“I clearly made a mistake [hiring Terry Popowich] but you take these kinds of gambles on people as you go through life. That one didn’t work out,” Mr. Bunting told The Globe at the time.

In spite of the occasional hiccup, his long tenure at the Toronto Stock Exchange was considered a success.

“Under his watch the exchange prospered and did well,” said Patrick Mars, who was a governor of the exchange and succeeded Mr. Bunting as president at Alfred Bunting and Co. “Pearce would rank very high on the list of people who ran the Toronto exchange, both before and afterward.”

In his private life, Mr. Bunting skied, played tennis and bridge, and spent a lot of time at his family cottage, an isolated place with no electricity. He did a lot of volunteer work and served as both chairman and president of Appleby College.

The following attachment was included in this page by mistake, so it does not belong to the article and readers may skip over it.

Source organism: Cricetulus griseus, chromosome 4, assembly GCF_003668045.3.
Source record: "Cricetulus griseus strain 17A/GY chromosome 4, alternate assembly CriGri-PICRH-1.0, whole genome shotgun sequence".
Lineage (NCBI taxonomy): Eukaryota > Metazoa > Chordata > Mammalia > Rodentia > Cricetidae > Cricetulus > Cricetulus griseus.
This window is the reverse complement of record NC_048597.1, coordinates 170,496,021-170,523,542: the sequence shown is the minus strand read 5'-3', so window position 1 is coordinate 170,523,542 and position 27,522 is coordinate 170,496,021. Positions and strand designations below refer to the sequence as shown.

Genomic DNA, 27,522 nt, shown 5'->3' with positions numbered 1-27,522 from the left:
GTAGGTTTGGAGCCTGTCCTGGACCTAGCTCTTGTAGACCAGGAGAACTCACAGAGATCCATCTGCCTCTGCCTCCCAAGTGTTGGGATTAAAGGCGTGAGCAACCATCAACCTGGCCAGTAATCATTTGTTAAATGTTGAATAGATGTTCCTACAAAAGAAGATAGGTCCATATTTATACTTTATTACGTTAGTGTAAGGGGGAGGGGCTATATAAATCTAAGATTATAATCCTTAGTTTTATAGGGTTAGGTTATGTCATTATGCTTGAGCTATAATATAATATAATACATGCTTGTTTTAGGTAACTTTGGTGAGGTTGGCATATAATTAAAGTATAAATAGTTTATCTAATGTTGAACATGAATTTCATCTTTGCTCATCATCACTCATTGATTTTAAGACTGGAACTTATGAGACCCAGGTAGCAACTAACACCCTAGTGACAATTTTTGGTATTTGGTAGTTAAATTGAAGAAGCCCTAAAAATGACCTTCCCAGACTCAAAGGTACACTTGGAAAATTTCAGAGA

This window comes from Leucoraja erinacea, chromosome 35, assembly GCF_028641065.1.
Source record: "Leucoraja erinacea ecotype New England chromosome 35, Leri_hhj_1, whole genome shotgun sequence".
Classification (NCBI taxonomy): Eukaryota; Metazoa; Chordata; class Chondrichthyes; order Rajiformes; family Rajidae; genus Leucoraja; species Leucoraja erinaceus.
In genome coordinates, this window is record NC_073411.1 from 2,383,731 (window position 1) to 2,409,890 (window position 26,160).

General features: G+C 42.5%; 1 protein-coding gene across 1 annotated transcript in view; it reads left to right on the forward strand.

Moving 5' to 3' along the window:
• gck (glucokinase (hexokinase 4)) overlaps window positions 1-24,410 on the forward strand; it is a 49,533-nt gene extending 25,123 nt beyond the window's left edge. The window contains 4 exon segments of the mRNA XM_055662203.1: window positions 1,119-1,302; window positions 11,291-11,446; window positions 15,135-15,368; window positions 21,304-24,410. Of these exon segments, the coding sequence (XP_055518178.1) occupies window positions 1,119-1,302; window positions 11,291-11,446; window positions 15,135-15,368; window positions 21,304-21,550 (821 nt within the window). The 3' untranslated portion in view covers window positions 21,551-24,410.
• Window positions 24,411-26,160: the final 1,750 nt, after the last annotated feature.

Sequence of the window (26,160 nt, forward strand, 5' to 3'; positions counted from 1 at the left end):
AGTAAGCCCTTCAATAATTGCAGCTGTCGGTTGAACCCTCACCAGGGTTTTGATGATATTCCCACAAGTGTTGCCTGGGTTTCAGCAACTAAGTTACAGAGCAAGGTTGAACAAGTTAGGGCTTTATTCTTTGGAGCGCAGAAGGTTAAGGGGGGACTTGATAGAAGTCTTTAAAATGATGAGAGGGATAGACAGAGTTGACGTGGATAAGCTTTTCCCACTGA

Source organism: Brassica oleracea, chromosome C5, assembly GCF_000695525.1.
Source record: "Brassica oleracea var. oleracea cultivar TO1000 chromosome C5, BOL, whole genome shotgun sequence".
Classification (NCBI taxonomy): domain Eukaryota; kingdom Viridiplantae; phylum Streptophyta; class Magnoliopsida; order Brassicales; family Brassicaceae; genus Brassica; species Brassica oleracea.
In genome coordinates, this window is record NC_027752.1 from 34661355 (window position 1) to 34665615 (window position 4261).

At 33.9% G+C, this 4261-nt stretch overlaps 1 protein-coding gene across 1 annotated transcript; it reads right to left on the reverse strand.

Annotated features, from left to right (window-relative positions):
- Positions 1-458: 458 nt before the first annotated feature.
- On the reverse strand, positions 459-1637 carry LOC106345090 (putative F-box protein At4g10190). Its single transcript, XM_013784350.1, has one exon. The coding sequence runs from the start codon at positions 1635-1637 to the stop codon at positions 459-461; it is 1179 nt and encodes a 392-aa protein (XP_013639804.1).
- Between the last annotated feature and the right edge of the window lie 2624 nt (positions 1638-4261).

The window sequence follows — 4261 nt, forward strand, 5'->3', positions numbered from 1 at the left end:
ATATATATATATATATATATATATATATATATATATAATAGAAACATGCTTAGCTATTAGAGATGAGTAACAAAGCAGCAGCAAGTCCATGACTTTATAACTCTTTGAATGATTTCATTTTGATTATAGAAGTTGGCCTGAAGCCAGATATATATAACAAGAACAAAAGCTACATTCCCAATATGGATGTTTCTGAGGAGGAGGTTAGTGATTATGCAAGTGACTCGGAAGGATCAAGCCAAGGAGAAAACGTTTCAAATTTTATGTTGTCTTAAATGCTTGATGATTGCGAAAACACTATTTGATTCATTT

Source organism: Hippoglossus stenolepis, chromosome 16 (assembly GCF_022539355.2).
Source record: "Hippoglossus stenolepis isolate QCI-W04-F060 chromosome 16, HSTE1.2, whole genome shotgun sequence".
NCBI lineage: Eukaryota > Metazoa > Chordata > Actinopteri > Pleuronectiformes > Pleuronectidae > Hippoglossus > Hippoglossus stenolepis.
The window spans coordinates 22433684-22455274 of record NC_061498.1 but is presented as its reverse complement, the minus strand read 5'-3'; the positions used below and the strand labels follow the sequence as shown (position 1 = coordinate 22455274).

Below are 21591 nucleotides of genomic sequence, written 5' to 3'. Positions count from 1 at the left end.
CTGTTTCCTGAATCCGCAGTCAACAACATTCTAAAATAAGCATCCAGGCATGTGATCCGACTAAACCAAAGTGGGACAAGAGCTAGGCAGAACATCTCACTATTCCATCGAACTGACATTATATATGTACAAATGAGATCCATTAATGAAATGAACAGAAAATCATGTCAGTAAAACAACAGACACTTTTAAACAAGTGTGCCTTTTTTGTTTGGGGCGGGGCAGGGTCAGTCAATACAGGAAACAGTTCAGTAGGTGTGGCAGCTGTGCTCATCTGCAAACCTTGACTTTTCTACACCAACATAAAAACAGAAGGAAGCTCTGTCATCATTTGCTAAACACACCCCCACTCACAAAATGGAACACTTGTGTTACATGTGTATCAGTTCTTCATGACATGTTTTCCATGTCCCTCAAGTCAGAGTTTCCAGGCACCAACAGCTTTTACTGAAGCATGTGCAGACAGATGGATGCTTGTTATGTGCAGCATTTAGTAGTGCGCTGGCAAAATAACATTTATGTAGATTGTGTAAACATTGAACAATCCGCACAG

“Girls were admitted to the school when he was chairman,” said his sister, Ms. Bunting Weld.

Mr. Bunting died on April 27 at the Credit Valley Hospital, in Mississauga, after a fall. He leaves his wife, Stephanie (neé Kelley); former wife, Bodil; children, Brenda, Mark, Lisa, Keeley, Charles Pearce; three granddaughters; sister, Ms. Weld; and brother, G. Rapley Bunting.

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About the Author

About the Author: Fred has had a full career as a CBC TV host and reporter. He has written countless articles for many renowned publications such as The Economist, The Globe and Mail, BusinessWeek and many more, as well as more than 2000 obituaries. He is also a successfully published author and ghostwriter. His current projects include writing and co-authoring books, as well as lending his talents as a speaker and interviewer for webcasts. .